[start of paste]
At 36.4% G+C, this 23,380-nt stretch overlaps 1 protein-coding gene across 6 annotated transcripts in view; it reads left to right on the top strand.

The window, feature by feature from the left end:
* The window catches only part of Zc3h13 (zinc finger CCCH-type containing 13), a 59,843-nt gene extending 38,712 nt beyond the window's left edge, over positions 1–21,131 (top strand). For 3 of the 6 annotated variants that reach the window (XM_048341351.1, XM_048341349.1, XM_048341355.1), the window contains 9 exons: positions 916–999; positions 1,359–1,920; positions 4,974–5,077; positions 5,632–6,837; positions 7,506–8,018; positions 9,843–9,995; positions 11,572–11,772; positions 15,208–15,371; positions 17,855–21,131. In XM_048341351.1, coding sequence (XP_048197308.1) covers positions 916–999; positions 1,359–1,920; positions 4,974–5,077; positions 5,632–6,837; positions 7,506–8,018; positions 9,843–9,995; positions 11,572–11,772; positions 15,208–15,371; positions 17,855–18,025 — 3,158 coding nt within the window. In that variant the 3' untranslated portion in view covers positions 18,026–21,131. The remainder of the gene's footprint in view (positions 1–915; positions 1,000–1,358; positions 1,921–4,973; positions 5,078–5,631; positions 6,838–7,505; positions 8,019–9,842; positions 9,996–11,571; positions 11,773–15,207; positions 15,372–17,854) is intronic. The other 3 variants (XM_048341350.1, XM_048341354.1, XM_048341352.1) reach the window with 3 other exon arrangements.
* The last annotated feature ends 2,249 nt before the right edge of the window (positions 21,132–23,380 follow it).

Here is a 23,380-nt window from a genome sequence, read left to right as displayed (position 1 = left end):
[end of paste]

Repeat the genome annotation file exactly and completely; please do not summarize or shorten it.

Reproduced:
At 36.4% G+C, this 23,380-nt stretch overlaps 1 protein-coding gene across 6 annotated transcripts in view; it reads left to right on the top strand.

The window, feature by feature from the left end:
* The window catches only part of Zc3h13 (zinc finger CCCH-type containing 13), a 59,843-nt gene extending 38,712 nt beyond the window's left edge, over positions 1–21,131 (top strand). For 3 of the 6 annotated variants that reach the window (XM_048341351.1, XM_048341349.1, XM_048341355.1), the window contains 9 exons: positions 916–999; positions 1,359–1,920; positions 4,974–5,077; positions 5,632–6,837; positions 7,506–8,018; positions 9,843–9,995; positions 11,572–11,772; positions 15,208–15,371; positions 17,855–21,131. In XM_048341351.1, coding sequence (XP_048197308.1) covers positions 916–999; positions 1,359–1,920; positions 4,974–5,077; positions 5,632–6,837; positions 7,506–8,018; positions 9,843–9,995; positions 11,572–11,772; positions 15,208–15,371; positions 17,855–18,025 — 3,158 coding nt within the window. In that variant the 3' untranslated portion in view covers positions 18,026–21,131. The remainder of the gene's footprint in view (positions 1–915; positions 1,000–1,358; positions 1,921–4,973; positions 5,078–5,631; positions 6,838–7,505; positions 8,019–9,842; positions 9,996–11,571; positions 11,773–15,207; positions 15,372–17,854) is intronic. The other 3 variants (XM_048341350.1, XM_048341354.1, XM_048341352.1) reach the window with 3 other exon arrangements.
* The last annotated feature ends 2,249 nt before the right edge of the window (positions 21,132–23,380 follow it).

Here is a 23,380-nt window from a genome sequence, read left to right as displayed (position 1 = left end):